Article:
While the pain may start out as dull, it will typically increase over time. The first stage of frozen shoulder syndrome comes with the highest pain levels. This phase can last anywhere from six weeks to nine months.
2. Associated neck pain
Because they’re so closely connected, neck pain often comes with shoulder pain.
The connective tissue that tightens and thickens leading to frozen shoulder also includes the tissue that connects your shoulder to your neck. Because the pain causes most patients to limit movement, this can further aggravate the issue.
While the second stage of frozen shoulder syndrome comes with decreased pain levels, this is when stiffness comes in. This is the stage that gives frozen shoulder syndrome its name.
The frozen feeling makes moving incredibly difficult, and in some cases, completely impossible. This is because the capsule of connective tissue becomes so tight and thick around the shoulder joint that it seems to freeze the shoulder in place.
4. Mobility issues
Patients suffering with frozen shoulder syndrome experience pain that intensifies over time. Suddenly, getting dressed or lifting your arm to reach for something becomes excruciating.
It’s a vicious cycle. This restriction naturally causes most patients to minimize shoulder movement, which only worsens the condition. Scar tissue may begin to develop in the shoulder, effectively “freezing” the shoulder in place.
5. Increased pain at night
In some patients, pain seems to increase during sleep.
When you lay down, the effect of gravity is removed, which allows the shoulder muscles to relax. The lack of movement paired with relaxation of the muscles causes the fluids in your joints to settle. This decreases the flow of blood, allowing the joint to become inflamed.
People also tend to lie on their shoulder while sleeping, which can compress the joint and worsen inflammation.
It is also possible that the lack of distractions at night makes certain patients more aware of their pain while they’re trying to sleep.
How to diagnose frozen shoulder syndrome
If you believe you may be experiencing frozen shoulder syndrome symptoms, you should visit your doctor for a physical exam. There is no definitive test that can diagnose this condition. Instead, your doctor will observe your range of motion, while also taking into account your medical history.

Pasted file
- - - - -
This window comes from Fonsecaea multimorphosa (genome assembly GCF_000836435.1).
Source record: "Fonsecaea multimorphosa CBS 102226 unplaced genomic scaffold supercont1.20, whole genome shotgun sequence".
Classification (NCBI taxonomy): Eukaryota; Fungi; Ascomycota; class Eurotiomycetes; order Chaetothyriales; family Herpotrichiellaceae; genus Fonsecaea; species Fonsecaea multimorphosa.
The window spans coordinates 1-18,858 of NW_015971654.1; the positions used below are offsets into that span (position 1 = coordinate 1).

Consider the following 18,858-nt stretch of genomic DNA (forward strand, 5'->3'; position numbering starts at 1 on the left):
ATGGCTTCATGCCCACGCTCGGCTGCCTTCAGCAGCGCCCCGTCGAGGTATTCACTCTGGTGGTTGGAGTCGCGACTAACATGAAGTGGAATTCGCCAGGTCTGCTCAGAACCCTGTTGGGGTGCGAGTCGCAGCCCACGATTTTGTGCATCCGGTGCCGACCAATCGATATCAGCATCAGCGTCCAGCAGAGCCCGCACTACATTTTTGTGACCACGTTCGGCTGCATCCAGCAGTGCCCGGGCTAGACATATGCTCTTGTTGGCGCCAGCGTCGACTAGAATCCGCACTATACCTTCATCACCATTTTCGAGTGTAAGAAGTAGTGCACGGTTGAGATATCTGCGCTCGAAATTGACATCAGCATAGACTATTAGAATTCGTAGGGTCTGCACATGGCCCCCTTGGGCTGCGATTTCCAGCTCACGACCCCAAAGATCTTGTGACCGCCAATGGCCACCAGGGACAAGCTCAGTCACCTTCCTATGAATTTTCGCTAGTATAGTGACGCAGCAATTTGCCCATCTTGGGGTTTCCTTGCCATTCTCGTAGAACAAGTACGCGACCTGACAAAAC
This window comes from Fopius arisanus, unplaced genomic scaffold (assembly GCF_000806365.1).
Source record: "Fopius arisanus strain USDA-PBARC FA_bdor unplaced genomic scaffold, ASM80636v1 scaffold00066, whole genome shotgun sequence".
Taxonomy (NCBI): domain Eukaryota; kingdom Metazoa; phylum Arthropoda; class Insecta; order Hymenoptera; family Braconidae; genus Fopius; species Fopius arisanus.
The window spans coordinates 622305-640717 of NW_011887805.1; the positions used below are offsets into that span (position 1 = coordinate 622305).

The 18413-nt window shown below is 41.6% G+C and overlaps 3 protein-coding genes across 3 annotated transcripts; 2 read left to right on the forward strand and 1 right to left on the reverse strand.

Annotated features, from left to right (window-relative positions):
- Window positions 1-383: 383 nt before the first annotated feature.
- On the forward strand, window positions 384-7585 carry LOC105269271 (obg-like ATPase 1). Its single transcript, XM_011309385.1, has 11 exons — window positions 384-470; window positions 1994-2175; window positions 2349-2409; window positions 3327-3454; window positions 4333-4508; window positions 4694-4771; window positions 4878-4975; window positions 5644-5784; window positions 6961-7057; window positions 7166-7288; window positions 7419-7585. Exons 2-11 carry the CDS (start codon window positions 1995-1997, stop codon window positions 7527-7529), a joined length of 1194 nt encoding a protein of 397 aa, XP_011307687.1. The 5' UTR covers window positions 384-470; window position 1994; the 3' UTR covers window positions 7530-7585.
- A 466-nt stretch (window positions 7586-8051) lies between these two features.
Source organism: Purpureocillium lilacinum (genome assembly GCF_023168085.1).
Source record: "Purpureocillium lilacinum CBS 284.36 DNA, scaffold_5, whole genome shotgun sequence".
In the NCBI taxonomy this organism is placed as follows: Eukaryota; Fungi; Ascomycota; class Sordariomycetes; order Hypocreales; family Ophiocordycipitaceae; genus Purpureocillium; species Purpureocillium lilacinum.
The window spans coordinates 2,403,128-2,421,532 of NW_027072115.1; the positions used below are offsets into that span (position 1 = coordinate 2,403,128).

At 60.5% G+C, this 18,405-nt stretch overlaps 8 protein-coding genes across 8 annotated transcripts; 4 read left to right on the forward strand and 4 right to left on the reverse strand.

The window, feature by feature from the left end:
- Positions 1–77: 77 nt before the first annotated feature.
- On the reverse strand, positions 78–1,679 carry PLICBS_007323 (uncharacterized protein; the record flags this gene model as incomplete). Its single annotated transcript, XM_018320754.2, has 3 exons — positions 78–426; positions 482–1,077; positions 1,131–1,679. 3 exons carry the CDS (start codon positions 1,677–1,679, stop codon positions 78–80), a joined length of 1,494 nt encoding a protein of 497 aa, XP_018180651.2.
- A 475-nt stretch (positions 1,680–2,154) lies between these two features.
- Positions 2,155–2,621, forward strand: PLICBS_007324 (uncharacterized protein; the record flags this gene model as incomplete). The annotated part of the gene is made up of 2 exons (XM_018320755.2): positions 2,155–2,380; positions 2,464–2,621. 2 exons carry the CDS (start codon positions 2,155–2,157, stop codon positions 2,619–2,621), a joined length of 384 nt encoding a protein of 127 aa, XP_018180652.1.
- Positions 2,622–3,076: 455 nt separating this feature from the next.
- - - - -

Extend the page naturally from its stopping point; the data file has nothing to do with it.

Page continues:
Your doctor will ask you to move in certain ways and assume different positions to check for what prompts your shoulder pain. Your doctor will also evaluate both active and passive range of motions. Active range of motion involves movement that you control. Passive range of motion is when you’re asked to relax your muscles and your doctor moves your arm for you. Both are important in determining whether you are suffering from frozen shoulder.
In some cases, you will receive a numbing injection to make this type of evaluation possible. This is usually done if your pain is so unbearable that it is too difficult to test movement capability.
Imaging tests, such as X-rays, magnetic resonance imaging (MRI), and ultrasound can also be used. They can’t diagnose frozen shoulder syndrome, rather they typically rule out other conditions or injuries that could be causing your pain. If your doctor can confidently say you’re not dealing with another condition, such as arthritis or a torn rotator cuff, it is more likely that you are dealing with frozen shoulder syndrome.
How do you get rid of a frozen shoulder?
A frozen shoulder will typically resolve itself, but this can take anywhere from nine months to years. In the meantime, many patients seek ways to speed up the recovery process. This can reduce the daily struggle of dealing with pain and limited mobility.
Treatment options for frozen shoulder syndrome vary greatly. From natural at-home remedies to interventional methods, there are several approaches your doctor may recommend. Find what works in your particular case. Your doctor will encourage you to attempt as many non-invasive methods as you can before moving on to more interventional approaches.